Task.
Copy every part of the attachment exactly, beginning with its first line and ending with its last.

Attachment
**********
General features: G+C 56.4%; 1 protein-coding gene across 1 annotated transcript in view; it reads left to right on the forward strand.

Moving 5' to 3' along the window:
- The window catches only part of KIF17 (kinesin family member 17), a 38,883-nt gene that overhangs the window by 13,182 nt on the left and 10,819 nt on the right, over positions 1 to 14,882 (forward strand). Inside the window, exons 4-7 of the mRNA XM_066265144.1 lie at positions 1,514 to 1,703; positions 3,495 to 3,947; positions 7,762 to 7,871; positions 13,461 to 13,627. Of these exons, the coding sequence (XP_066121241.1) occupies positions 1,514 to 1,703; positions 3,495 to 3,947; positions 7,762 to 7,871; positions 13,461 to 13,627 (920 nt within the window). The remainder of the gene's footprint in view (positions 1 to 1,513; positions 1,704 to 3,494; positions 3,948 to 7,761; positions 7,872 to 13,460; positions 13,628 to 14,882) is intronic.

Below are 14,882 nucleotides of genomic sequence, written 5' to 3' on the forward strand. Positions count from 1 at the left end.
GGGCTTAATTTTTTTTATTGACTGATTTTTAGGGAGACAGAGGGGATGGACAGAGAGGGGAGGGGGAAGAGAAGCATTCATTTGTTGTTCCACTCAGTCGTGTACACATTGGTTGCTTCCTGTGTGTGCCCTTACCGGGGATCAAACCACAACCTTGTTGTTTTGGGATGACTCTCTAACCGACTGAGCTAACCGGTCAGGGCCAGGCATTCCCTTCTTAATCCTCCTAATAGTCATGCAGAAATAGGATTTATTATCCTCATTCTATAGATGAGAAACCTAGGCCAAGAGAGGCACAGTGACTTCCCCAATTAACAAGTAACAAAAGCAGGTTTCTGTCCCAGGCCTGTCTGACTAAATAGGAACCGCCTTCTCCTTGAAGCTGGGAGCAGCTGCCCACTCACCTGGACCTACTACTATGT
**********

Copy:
General features: G+C 56.4%; 1 protein-coding gene across 1 annotated transcript in view; it reads left to right on the forward strand.

Moving 5' to 3' along the window:
- The window catches only part of KIF17 (kinesin family member 17), a 38,883-nt gene that overhangs the window by 13,182 nt on the left and 10,819 nt on the right, over positions 1 to 14,882 (forward strand). Inside the window, exons 4-7 of the mRNA XM_066265144.1 lie at positions 1,514 to 1,703; positions 3,495 to 3,947; positions 7,762 to 7,871; positions 13,461 to 13,627. Of these exons, the coding sequence (XP_066121241.1) occupies positions 1,514 to 1,703; positions 3,495 to 3,947; positions 7,762 to 7,871; positions 13,461 to 13,627 (920 nt within the window). The remainder of the gene's footprint in view (positions 1 to 1,513; positions 1,704 to 3,494; positions 3,948 to 7,761; positions 7,872 to 13,460; positions 13,628 to 14,882) is intronic.

Below are 14,882 nucleotides of genomic sequence, written 5' to 3' on the forward strand. Positions count from 1 at the left end.
GGGCTTAATTTTTTTTATTGACTGATTTTTAGGGAGACAGAGGGGATGGACAGAGAGGGGAGGGGGAAGAGAAGCATTCATTTGTTGTTCCACTCAGTCGTGTACACATTGGTTGCTTCCTGTGTGTGCCCTTACCGGGGATCAAACCACAACCTTGTTGTTTTGGGATGACTCTCTAACCGACTGAGCTAACCGGTCAGGGCCAGGCATTCCCTTCTTAATCCTCCTAATAGTCATGCAGAAATAGGATTTATTATCCTCATTCTATAGATGAGAAACCTAGGCCAAGAGAGGCACAGTGACTTCCCCAATTAACAAGTAACAAAAGCAGGTTTCTGTCCCAGGCCTGTCTGACTAAATAGGAACCGCCTTCTCCTTGAAGCTGGGAGCAGCTGCCCACTCACCTGGACCTACTACTATGT